Instructional design for corporate training has become a popular way for employees to learn information or skills vital to their jobs. Also known as instructional systems design, instructional design is the practice of designing, developing, and producing instructional content commonly used in education or training.
What is Instructional Design?
The instructional design process is traditionally rooted in cognitive and behavioral psychology, though constructivism has recently influenced instructional design and development.
Instructional design services should be tailored to meet your organization’s needs and cater to several different disciplines within the company.
The Basic Elements of Instructional Design
Analyze the needs of the learner
Instructional design development must carefully consider the learner’s needs to ensure the course is effective for the target learners. Determining the characteristics and needs of a learner is one of the first steps to take during instructional design development.
Set instructional objectives and goals
By stating the end learning objective for a course early on, the instructional design process can work backward to ensure the course stays true to the objective throughout development.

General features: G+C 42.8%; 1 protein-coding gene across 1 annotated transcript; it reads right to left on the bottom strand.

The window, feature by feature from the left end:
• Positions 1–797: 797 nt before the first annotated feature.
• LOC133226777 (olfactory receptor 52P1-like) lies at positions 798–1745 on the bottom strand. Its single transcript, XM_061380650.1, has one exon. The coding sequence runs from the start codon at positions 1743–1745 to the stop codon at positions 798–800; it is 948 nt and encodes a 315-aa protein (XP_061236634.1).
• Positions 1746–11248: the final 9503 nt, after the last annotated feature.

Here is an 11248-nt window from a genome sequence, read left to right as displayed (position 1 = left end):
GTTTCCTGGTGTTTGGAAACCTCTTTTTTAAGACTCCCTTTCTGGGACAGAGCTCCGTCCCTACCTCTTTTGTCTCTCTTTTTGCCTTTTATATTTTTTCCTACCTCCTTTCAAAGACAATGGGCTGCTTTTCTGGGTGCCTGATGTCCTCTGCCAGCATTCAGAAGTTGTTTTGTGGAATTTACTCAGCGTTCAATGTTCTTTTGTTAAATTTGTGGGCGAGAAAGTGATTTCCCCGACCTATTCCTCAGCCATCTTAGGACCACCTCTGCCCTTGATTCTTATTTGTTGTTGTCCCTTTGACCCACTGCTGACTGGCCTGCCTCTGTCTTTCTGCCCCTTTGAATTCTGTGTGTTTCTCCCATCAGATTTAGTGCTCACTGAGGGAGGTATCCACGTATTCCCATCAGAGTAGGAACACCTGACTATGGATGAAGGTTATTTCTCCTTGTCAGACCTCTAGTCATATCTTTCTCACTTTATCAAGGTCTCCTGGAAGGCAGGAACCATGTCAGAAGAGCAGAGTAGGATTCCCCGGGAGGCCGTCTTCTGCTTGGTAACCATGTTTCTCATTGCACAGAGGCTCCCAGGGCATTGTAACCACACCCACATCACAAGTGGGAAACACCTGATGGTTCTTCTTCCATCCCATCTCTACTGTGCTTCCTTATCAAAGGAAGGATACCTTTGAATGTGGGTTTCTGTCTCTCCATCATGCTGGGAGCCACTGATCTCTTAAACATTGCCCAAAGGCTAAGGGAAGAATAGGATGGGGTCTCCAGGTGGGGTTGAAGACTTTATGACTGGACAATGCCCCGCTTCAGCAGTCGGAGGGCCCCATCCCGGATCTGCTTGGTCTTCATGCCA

Create an evaluation method for the learner’s achievement
It’s important to base the end assessment off the accompanying course’s style to keep the learning experience cohesive for the learner. The end assessment should closely pertain to the course’s learning objectives to best determine if a learner has successfully understood the content and is ready to move on or needs to review the lesson for better comprehension.
Create and choose instructional materials and strategies
Your instructional content must be arranged sequentially so that one lesson topic leads into the next and culminates with the final assessment once the learning objectives have been accomplished. Most instructional courses utilize different forms of media to teach students with video lectures, audio snippets, interactive text for student engagement, and educational games being some of the most common.
Place the training into effect